LONDON (Reuters) - Pedro Moura Costa, the co-founder and former president of EcoSecurities, is confident his improved offer for the clean energy project developer will be successful, and dismissed the idea of a bidding war.
“There are no other bids on the table. There is no bidding war,” he told Reuters in a telephone interview Tuesday.
“We have made a very aggressive and fair offer and the response has been overwhelmingly supportive of the bid,” he said, adding that around 25 percent of shareholders have now agreed to accept the bid.
Costa’s holding company Guanabara Tuesday increased its offer for EcoSecurities to 90 pence per share from 77 pence, and lowered the level of acceptances needed for the takeover to 50 percent from 80 percent.
“By lowering to 50 percent we achieve control sooner rather than later. This has been dragging on for long enough and we want to bring this process to a close,” Costa said.
Swedish developer Tricorona, which said in July it was considering a bid for EcoSecurities, declined to comment.
Ireland-based EcoSecurities develops projects under the Kyoto Protocol’s Clean Development Mechanism (CDM), a $33 billion trading scheme which allows firms to offset their greenhouse gases emissions via investment in green infrastructure in emerging nations like China and India.
Should his bid for EcoSecurities be successful, Costa plans to streamline the company he co-founded, and ensure it is equipped to face changes in the market’s regulatory framework.
“The sector is continuously changing. It presents and removes opportunities very rapidly,” he said.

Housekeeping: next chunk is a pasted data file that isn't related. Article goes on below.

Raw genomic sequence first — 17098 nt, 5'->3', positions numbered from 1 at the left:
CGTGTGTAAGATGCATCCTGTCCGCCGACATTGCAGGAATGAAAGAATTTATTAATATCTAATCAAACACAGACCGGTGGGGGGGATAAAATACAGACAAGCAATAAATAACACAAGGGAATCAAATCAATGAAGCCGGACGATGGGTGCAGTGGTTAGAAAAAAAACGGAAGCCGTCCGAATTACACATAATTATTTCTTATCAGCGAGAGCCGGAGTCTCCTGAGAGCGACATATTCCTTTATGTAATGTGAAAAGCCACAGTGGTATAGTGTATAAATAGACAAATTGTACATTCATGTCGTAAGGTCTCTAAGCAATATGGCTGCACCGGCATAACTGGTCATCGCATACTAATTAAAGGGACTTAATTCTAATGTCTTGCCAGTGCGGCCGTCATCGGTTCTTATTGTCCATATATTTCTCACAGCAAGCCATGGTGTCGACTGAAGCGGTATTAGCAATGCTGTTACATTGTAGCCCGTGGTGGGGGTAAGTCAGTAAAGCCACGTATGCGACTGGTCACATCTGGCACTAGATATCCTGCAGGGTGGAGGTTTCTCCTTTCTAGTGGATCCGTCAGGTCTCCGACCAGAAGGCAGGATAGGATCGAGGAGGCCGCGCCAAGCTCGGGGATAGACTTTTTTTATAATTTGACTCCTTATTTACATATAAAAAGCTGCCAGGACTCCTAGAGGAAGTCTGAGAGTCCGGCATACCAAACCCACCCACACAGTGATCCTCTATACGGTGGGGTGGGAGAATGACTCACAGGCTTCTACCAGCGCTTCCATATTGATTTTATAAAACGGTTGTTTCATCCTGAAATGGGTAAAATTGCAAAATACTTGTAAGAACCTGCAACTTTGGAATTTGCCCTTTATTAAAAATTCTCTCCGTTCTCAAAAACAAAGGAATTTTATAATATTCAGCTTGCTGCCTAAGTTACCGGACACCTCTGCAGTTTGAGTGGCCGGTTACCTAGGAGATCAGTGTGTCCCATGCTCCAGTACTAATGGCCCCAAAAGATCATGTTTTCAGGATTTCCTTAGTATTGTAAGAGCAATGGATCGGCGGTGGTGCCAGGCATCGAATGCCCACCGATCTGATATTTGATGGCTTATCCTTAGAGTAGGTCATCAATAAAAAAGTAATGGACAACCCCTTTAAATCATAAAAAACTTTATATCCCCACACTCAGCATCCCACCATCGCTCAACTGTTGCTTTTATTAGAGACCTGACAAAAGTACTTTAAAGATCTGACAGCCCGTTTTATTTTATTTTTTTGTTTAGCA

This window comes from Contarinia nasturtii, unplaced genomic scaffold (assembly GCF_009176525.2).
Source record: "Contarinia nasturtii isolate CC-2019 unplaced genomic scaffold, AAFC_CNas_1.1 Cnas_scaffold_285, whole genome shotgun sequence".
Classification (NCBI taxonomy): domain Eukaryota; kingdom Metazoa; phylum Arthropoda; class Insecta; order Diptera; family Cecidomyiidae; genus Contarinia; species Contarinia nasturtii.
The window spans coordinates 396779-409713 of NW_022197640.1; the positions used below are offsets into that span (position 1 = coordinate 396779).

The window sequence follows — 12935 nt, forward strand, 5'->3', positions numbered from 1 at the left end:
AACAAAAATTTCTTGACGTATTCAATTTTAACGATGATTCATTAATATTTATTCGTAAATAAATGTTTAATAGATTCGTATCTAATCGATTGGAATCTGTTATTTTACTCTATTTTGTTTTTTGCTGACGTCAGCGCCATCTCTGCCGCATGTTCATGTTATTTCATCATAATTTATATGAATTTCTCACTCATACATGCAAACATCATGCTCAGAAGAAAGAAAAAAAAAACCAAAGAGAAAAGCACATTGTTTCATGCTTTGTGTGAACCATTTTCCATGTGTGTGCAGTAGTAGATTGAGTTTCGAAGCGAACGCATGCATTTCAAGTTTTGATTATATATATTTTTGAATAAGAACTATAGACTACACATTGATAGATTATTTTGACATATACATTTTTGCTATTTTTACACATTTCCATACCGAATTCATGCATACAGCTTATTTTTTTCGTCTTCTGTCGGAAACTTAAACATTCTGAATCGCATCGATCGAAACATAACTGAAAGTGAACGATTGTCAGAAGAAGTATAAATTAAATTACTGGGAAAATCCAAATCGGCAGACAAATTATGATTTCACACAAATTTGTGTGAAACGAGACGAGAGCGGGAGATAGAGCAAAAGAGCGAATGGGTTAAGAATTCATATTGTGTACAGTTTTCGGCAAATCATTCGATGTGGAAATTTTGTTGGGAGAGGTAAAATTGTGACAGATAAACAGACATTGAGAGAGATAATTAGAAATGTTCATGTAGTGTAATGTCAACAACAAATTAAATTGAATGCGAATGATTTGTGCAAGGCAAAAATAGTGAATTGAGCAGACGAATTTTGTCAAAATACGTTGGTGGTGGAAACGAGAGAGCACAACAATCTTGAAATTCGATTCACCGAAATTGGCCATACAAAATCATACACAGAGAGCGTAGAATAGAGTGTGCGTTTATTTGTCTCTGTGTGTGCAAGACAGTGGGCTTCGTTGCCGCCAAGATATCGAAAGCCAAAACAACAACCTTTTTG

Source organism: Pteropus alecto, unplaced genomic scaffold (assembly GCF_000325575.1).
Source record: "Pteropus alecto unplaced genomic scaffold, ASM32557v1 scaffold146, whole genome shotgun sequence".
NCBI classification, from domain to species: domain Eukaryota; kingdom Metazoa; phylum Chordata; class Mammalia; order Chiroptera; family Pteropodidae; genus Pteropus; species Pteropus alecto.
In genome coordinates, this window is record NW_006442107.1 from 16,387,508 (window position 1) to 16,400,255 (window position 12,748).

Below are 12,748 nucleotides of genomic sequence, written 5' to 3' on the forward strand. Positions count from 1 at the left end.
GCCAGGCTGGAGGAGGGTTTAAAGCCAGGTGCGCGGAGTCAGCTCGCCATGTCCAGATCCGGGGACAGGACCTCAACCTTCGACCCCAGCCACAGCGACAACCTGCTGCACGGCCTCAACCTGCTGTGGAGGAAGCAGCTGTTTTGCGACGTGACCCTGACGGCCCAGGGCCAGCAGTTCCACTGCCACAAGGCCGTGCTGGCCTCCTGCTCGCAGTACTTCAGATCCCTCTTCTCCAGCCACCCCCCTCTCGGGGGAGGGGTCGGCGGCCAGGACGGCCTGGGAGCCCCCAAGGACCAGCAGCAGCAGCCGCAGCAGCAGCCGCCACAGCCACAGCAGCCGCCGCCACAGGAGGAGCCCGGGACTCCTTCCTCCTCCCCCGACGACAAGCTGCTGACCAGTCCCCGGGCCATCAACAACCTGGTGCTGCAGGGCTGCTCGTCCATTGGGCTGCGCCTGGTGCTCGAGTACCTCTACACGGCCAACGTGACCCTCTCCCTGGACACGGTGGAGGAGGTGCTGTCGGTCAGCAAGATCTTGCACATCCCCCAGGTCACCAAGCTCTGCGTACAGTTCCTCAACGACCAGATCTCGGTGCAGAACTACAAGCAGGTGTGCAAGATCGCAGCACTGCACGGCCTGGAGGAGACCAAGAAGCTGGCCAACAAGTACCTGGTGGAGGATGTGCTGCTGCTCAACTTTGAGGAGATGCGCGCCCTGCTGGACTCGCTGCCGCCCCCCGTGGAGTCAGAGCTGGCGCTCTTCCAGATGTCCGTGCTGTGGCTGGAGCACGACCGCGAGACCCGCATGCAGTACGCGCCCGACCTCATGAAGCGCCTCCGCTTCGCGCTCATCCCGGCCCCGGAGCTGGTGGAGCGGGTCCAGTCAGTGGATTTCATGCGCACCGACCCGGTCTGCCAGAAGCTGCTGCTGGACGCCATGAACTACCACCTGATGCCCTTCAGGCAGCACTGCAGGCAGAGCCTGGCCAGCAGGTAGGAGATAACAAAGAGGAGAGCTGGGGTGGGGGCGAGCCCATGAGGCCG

“For a company to lead in this space, as EcoSecurities used to, it has to be fast, dynamic and has to value the principles of innovation and entrepreneurship.”
Several factors cloud the CDM’s future, and therefore the future of EcoSecurities, including the fate of a U.S. climate bill currently incubating in the Senate and the outcome of United Nations climate talks later this year.
Thousands of climate delegates will meet in Copenhagen in December to hammer out a successor treaty to the Kyoto pact before its first phase expires in 2012.
“The UN process is historically very convoluted and long-winded (so) it’s unlikely the final agreement will be reached at Copenhagen, as usually these agreements only happen at the eleventh hour,” Costa said.
“We expect uncertainty for at least another year.”
Costa said there is also much uncertainty surrounding the U.S. bill and it remains to be seen if it will pass through the Senate in its original version.
“We’re waiting for definitions of post-2012 and of the American (climate) programs. Once those are in place, no doubt opportunities will arise for long-term investments,” Costa said, adding that the regulatory landscape is likely to be different to that in Kyoto’s first phase.
If his bid for EcoSecurities fails, Costa, who has been involved in the sector for nearly 20 years, said he will help Guanabara to establish a presence in the environmental finance and greenhouse gas mitigation market. EcoSecurities’ shares were unchanged at 88.5p Wednesday.
Reporting by Victoria Bryan and Michael Szabo; Editing by Rupert Winchester